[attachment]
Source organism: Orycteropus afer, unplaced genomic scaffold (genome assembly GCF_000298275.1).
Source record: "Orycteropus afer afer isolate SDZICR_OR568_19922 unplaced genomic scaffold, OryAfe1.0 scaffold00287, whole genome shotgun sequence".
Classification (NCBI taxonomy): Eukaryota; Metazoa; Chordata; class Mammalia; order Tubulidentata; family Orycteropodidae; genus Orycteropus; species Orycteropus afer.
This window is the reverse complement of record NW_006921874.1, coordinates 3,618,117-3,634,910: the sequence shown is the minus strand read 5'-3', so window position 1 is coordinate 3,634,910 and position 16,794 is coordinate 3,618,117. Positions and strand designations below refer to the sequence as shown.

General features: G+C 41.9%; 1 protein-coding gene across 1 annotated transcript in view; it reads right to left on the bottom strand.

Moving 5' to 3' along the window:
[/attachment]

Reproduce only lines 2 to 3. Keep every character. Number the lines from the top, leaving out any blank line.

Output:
Source record: "Orycteropus afer afer isolate SDZICR_OR568_19922 unplaced genomic scaffold, OryAfe1.0 scaffold00287, whole genome shotgun sequence".
Classification (NCBI taxonomy): Eukaryota; Metazoa; Chordata; class Mammalia; order Tubulidentata; family Orycteropodidae; genus Orycteropus; species Orycteropus afer.